AAUP 1940 Statement of Principles on Academic Freedom and Tenure With 1970
Thesis: As “the common good depends upon the free speech for truth and its free exposition,” profes
The Statement, in Short
entitled to full freedom in research/publication of results.
must have freedom in classroom to discuss their subject (but should not bring
into classroom controversial material that has no bearing on their subject).
are citizens as well as members of an institution. When speaking/writing as
citizens, should be protected form institutional restraint/discipline.
Professors speaking as citizens should always speak truly, responsibly, and
explain they speak on their own and not on behalf of the college or university.
probationary period, professors should be given permanent tenure, and should
only be terminated for cause (exceptions: age of retirement and for extreme
After the 1940 Statement
Supreme Court identifies academic freedom as right protected by First
Amendment, stating in Keyishian v. Board of Regents 385 U.S. 589 (1967),
"Our Nation is deeply committed to safeguarding academic freedom, which is
of transcendent value to all of us and not merely to the teachers concerned.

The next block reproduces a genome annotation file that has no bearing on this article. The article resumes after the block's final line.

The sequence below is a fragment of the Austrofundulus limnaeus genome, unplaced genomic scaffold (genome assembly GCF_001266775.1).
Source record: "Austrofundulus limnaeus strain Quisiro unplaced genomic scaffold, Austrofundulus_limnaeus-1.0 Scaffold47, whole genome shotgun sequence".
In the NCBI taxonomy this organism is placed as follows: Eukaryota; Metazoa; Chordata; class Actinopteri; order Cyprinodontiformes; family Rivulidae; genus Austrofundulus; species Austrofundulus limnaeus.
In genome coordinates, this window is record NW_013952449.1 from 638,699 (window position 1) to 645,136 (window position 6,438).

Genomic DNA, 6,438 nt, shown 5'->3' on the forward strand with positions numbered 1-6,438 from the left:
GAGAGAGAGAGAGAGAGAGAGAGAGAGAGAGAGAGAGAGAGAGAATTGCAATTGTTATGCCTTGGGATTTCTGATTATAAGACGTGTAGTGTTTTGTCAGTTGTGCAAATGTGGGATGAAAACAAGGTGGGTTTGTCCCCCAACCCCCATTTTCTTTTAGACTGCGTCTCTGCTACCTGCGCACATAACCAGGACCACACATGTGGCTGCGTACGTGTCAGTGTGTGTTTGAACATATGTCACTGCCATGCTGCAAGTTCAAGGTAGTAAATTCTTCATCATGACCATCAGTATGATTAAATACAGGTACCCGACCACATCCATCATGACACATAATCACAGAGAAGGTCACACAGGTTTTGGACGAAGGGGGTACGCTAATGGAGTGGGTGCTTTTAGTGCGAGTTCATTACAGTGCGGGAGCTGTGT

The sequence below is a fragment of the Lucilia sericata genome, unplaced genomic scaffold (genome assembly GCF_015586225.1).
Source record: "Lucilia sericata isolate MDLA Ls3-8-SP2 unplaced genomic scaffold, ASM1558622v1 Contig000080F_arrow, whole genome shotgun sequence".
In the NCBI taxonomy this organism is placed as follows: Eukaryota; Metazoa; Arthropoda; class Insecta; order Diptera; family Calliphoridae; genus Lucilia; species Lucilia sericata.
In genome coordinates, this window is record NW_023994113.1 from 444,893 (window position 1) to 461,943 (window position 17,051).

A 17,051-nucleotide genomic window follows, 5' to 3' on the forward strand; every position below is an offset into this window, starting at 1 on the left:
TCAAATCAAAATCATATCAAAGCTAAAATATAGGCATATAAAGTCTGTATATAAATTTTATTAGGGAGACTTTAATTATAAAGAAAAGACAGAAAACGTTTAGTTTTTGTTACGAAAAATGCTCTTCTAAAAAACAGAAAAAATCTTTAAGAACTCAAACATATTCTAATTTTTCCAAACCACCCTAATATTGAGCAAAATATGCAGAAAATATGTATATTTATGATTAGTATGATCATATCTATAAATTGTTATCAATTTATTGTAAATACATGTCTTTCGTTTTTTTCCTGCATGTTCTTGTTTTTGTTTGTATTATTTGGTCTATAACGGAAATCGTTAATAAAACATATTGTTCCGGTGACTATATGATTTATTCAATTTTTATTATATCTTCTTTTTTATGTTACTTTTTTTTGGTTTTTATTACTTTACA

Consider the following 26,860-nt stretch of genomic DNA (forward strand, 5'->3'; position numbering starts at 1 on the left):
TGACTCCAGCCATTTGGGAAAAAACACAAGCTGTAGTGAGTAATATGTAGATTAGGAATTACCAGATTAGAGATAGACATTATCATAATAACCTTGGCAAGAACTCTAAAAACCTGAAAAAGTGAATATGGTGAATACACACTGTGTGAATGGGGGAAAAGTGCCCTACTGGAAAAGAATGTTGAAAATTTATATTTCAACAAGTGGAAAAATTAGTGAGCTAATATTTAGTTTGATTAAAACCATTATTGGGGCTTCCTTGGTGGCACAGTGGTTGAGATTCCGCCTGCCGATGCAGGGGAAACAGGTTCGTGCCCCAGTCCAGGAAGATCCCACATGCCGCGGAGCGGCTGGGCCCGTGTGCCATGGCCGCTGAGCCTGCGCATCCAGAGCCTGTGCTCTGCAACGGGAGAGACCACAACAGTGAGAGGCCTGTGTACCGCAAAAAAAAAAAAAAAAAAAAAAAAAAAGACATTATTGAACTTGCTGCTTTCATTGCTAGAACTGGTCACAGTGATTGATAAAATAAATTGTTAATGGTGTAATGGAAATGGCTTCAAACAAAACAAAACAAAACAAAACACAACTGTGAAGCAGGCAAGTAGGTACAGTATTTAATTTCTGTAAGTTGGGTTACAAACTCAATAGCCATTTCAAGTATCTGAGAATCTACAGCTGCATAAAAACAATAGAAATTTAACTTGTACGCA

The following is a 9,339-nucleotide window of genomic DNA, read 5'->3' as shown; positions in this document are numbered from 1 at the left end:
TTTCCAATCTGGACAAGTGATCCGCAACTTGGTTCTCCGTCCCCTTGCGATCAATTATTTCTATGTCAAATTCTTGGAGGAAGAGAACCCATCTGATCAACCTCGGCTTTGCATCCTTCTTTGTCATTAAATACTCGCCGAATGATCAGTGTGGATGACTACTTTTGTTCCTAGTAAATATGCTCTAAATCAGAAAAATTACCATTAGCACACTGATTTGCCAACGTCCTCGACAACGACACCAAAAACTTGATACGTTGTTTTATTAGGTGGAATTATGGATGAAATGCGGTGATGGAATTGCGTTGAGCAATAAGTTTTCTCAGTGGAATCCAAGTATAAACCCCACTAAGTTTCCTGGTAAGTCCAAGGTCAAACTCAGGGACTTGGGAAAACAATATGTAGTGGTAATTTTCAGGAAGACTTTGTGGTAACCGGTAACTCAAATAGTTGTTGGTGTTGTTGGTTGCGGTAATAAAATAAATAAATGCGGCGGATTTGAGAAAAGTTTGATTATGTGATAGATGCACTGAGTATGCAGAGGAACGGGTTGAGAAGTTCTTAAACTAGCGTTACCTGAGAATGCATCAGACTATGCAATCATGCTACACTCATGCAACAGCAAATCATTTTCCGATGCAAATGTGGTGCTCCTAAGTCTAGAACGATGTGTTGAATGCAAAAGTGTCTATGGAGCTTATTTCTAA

That freedom is therefore a special concern of the First Amendment, which does
not tolerate laws that cast a pall of orthodoxy over the classroom."
[Relevant] Interpretive Comments in Summary:
not intended to discourage “controversial” topics. Controversy is at the heart
of the academic endeavor. It’s just a reminder that teachers should stick to
their subject matter, not ramble.
intended to apply to church-related institutions.
opinions as a citizen not grounds for dismissal unless it demonstrates
unfitness of professor for position. These “extramural utterances” rarely show
a professor unfit. Any final decision should take into account prof’s whole
career as tracher and scholar.
on tenure should be given at least a year prior to the end of the probationary
period. Once tenure given, rules regarding profs on probationary period no